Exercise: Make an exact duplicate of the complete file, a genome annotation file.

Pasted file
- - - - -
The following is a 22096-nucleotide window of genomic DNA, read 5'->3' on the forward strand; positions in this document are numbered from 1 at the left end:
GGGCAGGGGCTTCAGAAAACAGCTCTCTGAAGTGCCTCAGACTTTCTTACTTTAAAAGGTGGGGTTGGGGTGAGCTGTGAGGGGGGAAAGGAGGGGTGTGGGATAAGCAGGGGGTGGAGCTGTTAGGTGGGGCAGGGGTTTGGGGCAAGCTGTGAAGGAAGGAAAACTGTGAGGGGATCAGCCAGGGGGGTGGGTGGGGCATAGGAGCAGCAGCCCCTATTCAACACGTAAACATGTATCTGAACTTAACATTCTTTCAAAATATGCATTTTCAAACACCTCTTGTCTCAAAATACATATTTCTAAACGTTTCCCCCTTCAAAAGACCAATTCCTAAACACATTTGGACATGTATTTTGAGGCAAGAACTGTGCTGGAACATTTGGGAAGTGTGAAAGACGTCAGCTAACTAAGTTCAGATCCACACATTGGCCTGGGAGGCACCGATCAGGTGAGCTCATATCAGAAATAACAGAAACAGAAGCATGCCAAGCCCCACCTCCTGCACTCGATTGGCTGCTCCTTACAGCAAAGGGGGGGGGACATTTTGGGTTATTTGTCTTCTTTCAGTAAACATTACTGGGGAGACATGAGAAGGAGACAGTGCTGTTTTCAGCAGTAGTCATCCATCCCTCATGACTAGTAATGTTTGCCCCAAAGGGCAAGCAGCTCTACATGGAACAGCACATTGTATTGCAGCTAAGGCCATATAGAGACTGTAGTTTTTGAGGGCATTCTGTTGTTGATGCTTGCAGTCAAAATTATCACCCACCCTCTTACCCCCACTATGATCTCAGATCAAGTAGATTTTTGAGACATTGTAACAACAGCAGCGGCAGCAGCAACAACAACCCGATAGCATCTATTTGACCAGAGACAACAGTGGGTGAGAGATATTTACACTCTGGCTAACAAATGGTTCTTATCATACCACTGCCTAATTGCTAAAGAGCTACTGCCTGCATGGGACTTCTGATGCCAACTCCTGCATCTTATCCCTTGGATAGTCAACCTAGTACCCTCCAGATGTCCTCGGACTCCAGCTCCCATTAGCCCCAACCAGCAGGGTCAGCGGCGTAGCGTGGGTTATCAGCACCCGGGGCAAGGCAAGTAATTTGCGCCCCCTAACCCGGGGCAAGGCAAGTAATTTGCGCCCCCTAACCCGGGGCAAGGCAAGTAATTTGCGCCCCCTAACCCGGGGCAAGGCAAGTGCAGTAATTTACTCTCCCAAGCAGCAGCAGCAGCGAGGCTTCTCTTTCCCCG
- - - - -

The following is a 22096-nucleotide window of genomic DNA, read 5'->3' on the forward strand; positions in this document are numbered from 1 at the left end:
GGGCAGGGGCTTCAGAAAACAGCTCTCTGAAGTGCCTCAGACTTTCTTACTTTAAAAGGTGGGGTTGGGGTGAGCTGTGAGGGGGGAAAGGAGGGGTGTGGGATAAGCAGGGGGTGGAGCTGTTAGGTGGGGCAGGGGTTTGGGGCAAGCTGTGAAGGAAGGAAAACTGTGAGGGGATCAGCCAGGGGGGTGGGTGGGGCATAGGAGCAGCAGCCCCTATTCAACACGTAAACATGTATCTGAACTTAACATTCTTTCAAAATATGCATTTTCAAACACCTCTTGTCTCAAAATACATATTTCTAAACGTTTCCCCCTTCAAAAGACCAATTCCTAAACACATTTGGACATGTATTTTGAGGCAAGAACTGTGCTGGAACATTTGGGAAGTGTGAAAGACGTCAGCTAACTAAGTTCAGATCCACACATTGGCCTGGGAGGCACCGATCAGGTGAGCTCATATCAGAAATAACAGAAACAGAAGCATGCCAAGCCCCACCTCCTGCACTCGATTGGCTGCTCCTTACAGCAAAGGGGGGGGGACATTTTGGGTTATTTGTCTTCTTTCAGTAAACATTACTGGGGAGACATGAGAAGGAGACAGTGCTGTTTTCAGCAGTAGTCATCCATCCCTCATGACTAGTAATGTTTGCCCCAAAGGGCAAGCAGCTCTACATGGAACAGCACATTGTATTGCAGCTAAGGCCATATAGAGACTGTAGTTTTTGAGGGCATTCTGTTGTTGATGCTTGCAGTCAAAATTATCACCCACCCTCTTACCCCCACTATGATCTCAGATCAAGTAGATTTTTGAGACATTGTAACAACAGCAGCGGCAGCAGCAACAACAACCCGATAGCATCTATTTGACCAGAGACAACAGTGGGTGAGAGATATTTACACTCTGGCTAACAAATGGTTCTTATCATACCACTGCCTAATTGCTAAAGAGCTACTGCCTGCATGGGACTTCTGATGCCAACTCCTGCATCTTATCCCTTGGATAGTCAACCTAGTACCCTCCAGATGTCCTCGGACTCCAGCTCCCATTAGCCCCAACCAGCAGGGTCAGCGGCGTAGCGTGGGTTATCAGCACCCGGGGCAAGGCAAGTAATTTGCGCCCCCTAACCCGGGGCAAGGCAAGTAATTTGCGCCCCCTAACCCGGGGCAAGGCAAGTAATTTGCGCCCCCTAACCCGGGGCAAGGCAAGTGCAGTAATTTACTCTCCCAAGCAGCAGCAGCAGCGAGGCTTCTCTTTCCCCG